BTraven 10/07/2010
2.
Zitat von lakechamplainerI found this to be a very informative article. Kudos to Klaus Brinkbaeumer and Ullrich Fichtner. I get the sense the that Strauss and the other IMFers were trying to be careful about what they said, but didn't realize how it would sound to an average person. For example, * Print * E-Mail * Feedback 10/04/2010 Money Is Power An Inside View of the IMF's Massive Global Influence By Klaus Brinkbäumer and Ullrich Fichtner Photo Gallery: 9 Photos Martin H. Simon / MHS Three years ago, the International Monetary Fund was irrelevant, an object of derision for all opponents of globalization. Under director Dominique Strauss-Kahn and as a result of the global economic crisis, the IMF has since become more influential -- governing like a global financial authority. It is also putting Europe under pressure to reform. The building that houses the headquarters of the global economy is a heavily guarded, 12-story beige structure in downtown Washington with a large glass atrium and water bubbling in fountains. The flags of the 187 member states are lined up in tight formation. Visitors walking into the office building find the cafeteria on the right, where many meetings are held. There, experts in their shirtsleeves, their jackets draped over the backs of chairs, drink lattes out of paper cups and talk countries into crises or upturns. A little farther down the hallway is the Terrace, the IMF building's upscale restaurant where the director receives official guests. On a Tuesday afternoon in late September, as the first leaves are falling from trees outside, the director, wearing a blue suit and a blue tie, is sitting on a blue couch high up in his office at the headquarters of the International Monetary Fund (IMF), outlining his idea of a new world. Some of it already exists, in the form of a new world order established in September 2008 to replace the one that was collapsing at the time. The result wasn't half bad -- but it is robust? 'The Money Is The Medicine' These are important times for humanity. The crisis has forced everyone to see many things from a new perspective. Now the IMF is preparing for its annual meeting on Oct. 8. Can it live up to expectations, and can it police the new global economic order and keep global banks in check? "You have to imagine the IMF as a doctor," says Dominique Strauss-Kahn, the 61-year-old director of the International Monetary Fund. "The money is the medicine. But the countries -- the patients -- have to change their habits if they want to recover. It doesn't work any other way." He smiles benevolently as he says these things, his eyes disappearing behind small cushions of wrinkled skin. Who elected him to anything? Who his he to say how human beings should order their societies? In Strauss-Kahn's view, the IMF should become an administrative unit of sorts for the G-20, an agency that "tries to find solutions for global and national problems," and comes up with plans and create values. "In the end we aim at much more than just the right financial and economic policies. The ultimate goal, of course, is world peace through economic stability." This is the way Strauss-Kahn views his organization, and the astonishing thing is that hardly anyone, with the exception of a lone professor in Boston, disagrees with him anymore. As an American, I don't recall a process being followed to give up sovereignty and assign it to the IMF, and to assign them control of a large chunk of my tax dollars. I certainly don't support it, and it is clearly against the US Constitution.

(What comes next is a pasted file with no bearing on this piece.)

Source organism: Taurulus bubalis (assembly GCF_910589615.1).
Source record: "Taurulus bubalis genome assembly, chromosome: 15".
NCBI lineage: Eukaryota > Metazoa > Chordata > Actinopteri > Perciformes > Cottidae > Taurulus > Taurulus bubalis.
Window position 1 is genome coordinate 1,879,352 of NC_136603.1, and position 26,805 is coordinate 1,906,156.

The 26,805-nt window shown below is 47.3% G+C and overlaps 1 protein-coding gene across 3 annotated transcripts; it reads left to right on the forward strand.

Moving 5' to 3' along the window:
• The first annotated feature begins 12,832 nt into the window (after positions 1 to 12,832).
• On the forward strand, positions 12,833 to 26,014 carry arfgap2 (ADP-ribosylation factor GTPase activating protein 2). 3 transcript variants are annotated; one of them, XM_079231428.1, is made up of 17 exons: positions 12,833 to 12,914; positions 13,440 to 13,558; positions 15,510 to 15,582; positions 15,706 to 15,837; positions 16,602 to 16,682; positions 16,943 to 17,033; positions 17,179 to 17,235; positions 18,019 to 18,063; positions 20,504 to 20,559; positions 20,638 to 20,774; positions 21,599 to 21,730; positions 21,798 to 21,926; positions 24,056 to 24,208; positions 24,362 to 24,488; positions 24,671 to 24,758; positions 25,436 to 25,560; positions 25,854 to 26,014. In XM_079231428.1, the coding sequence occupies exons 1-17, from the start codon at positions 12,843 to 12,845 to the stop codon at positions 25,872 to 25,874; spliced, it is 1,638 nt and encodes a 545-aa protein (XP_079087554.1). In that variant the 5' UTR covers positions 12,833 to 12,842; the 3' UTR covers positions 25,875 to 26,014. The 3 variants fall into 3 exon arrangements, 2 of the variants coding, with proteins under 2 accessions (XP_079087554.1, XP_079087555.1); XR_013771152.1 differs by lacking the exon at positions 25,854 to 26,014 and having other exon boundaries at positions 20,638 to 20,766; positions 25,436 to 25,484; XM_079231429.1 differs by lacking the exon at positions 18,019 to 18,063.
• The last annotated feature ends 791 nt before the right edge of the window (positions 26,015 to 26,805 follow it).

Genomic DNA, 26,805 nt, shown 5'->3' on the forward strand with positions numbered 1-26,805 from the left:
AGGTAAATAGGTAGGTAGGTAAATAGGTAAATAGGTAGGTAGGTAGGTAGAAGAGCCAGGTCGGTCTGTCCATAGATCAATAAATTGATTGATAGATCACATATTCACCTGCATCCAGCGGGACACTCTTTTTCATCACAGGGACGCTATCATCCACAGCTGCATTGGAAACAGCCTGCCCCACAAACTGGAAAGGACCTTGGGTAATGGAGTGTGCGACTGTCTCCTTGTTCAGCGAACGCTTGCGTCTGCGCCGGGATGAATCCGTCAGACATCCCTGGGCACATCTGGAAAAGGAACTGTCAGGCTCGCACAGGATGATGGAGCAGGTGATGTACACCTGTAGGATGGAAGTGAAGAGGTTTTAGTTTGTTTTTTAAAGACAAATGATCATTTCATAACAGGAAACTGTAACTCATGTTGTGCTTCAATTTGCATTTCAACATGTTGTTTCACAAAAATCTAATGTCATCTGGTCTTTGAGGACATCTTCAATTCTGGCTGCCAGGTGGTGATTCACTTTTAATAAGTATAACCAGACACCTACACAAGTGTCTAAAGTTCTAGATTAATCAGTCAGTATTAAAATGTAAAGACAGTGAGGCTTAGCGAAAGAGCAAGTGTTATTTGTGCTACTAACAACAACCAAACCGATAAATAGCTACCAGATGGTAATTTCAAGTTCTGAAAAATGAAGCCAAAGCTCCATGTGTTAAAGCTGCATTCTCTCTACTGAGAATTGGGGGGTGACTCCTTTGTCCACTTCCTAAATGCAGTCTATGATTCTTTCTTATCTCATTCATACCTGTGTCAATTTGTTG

Presumably the man who runs the IMF does not know that his organisation could became redundant given that most countries “helped out” by the IMF have learned its lesson, namely to stockpile as much money as possible. China does it, Brazil too, even Argentina piles lot of cash. From one extreme to another one.
esperonto 10/08/2010
3. a bee in the bonnet
Its plain to me that these old guys who want the New World Order have what is known as a "bee in their bonnets", meaning a little idea they hope to capitalize on, which is more grandiose in concept than in its true practice -- namely, that this New World Order will not pan out. It will fall apart, but perhaps before doing so, a few people will get rich, and that is all it is really about. Humanity will shirk off the stress the NWO is putting on them with all this military action, and they will relax back into normal humans and laugh at the diabolicalness of the western minds trying to push people over the edge.